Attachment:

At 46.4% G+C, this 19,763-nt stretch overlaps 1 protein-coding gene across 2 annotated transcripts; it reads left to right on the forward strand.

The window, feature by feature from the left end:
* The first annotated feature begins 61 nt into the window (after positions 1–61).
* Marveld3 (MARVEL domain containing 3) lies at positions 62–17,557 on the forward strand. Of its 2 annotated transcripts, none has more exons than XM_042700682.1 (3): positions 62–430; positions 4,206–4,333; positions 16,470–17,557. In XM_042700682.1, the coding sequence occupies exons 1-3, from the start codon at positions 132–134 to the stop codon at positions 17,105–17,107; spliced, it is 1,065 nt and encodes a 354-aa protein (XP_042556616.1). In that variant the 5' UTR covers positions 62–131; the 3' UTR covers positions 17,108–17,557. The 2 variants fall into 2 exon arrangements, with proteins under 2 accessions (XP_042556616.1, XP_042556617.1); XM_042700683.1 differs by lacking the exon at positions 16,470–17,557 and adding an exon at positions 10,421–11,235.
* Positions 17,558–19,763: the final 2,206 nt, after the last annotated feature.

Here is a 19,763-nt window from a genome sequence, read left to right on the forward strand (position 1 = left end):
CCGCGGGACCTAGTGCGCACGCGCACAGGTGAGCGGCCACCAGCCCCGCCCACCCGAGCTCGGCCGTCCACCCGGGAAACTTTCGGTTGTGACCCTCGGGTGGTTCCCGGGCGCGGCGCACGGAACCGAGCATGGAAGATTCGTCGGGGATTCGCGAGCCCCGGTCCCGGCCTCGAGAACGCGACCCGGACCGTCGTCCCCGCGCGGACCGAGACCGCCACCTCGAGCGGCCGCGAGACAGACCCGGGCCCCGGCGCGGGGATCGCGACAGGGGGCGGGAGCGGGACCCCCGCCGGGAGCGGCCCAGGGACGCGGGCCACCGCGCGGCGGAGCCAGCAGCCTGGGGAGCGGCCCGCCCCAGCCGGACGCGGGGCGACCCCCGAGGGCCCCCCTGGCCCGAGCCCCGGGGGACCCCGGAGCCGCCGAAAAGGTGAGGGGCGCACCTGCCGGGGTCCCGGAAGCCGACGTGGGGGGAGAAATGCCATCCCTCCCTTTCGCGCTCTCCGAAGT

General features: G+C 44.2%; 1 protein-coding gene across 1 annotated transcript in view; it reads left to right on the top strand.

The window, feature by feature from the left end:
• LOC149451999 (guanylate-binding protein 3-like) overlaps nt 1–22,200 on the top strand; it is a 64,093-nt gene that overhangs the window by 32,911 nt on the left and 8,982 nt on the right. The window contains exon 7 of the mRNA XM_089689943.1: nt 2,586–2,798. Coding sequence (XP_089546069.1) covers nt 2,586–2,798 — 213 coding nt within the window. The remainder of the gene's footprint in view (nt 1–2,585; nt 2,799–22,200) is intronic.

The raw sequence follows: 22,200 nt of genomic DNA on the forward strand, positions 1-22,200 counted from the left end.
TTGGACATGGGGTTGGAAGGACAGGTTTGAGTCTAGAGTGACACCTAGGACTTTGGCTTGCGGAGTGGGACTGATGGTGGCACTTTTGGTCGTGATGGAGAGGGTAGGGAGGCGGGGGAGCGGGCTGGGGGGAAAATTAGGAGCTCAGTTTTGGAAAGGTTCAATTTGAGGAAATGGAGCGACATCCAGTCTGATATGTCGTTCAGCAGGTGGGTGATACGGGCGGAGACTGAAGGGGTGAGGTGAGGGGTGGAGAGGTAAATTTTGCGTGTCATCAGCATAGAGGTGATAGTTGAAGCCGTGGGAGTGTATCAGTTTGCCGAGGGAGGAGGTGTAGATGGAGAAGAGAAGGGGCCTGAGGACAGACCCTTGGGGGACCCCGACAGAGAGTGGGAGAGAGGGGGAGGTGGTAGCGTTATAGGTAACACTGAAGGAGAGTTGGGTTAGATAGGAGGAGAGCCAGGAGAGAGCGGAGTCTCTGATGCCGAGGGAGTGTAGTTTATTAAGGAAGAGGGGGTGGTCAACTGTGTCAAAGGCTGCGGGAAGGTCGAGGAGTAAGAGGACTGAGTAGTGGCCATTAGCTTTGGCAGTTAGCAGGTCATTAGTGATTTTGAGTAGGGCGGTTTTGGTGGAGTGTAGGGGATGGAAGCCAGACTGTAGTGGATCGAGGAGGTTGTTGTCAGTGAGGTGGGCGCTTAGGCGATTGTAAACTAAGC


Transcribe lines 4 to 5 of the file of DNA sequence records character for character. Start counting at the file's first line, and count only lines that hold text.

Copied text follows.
* Marveld3 (MARVEL domain containing 3) lies at positions 62–17,557 on the forward strand. Of its 2 annotated transcripts, none has more exons than XM_042700682.1 (3): positions 62–430; positions 4,206–4,333; positions 16,470–17,557. In XM_042700682.1, the coding sequence occupies exons 1-3, from the start codon at positions 132–134 to the stop codon at positions 17,105–17,107; spliced, it is 1,065 nt and encodes a 354-aa protein (XP_042556616.1). In that variant the 5' UTR covers positions 62–131; the 3' UTR covers positions 17,108–17,557. The 2 variants fall into 2 exon arrangements, with proteins under 2 accessions (XP_042556616.1, XP_042556617.1); XM_042700683.1 differs by lacking the exon at positions 16,470–17,557 and adding an exon at positions 10,421–11,235.
* Positions 17,558–19,763: the final 2,206 nt, after the last annotated feature.